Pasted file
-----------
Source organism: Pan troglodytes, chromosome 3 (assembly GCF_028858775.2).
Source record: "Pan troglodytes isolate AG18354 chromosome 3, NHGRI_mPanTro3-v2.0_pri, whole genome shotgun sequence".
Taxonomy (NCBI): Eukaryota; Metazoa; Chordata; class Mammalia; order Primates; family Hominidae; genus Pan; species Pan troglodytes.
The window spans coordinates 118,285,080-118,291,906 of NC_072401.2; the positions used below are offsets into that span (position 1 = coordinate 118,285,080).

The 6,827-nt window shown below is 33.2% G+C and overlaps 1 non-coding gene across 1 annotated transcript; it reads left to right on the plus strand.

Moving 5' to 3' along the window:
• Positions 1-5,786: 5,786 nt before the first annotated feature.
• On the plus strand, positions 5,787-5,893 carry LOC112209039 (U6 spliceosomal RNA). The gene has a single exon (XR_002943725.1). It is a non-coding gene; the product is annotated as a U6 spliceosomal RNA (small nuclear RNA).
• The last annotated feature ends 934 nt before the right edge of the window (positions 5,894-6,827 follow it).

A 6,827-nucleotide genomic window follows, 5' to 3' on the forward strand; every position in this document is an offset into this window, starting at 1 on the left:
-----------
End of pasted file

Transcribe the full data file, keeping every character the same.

Source organism: Pan troglodytes, chromosome 3 (assembly GCF_028858775.2).
Source record: "Pan troglodytes isolate AG18354 chromosome 3, NHGRI_mPanTro3-v2.0_pri, whole genome shotgun sequence".
Taxonomy (NCBI): Eukaryota; Metazoa; Chordata; class Mammalia; order Primates; family Hominidae; genus Pan; species Pan troglodytes.
The window spans coordinates 118,285,080-118,291,906 of NC_072401.2; the positions used below are offsets into that span (position 1 = coordinate 118,285,080).

The 6,827-nt window shown below is 33.2% G+C and overlaps 1 non-coding gene across 1 annotated transcript; it reads left to right on the plus strand.

Moving 5' to 3' along the window:
• Positions 1-5,786: 5,786 nt before the first annotated feature.
• On the plus strand, positions 5,787-5,893 carry LOC112209039 (U6 spliceosomal RNA). The gene has a single exon (XR_002943725.1). It is a non-coding gene; the product is annotated as a U6 spliceosomal RNA (small nuclear RNA).
• The last annotated feature ends 934 nt before the right edge of the window (positions 5,894-6,827 follow it).

A 6,827-nucleotide genomic window follows, 5' to 3' on the forward strand; every position in this document is an offset into this window, starting at 1 on the left: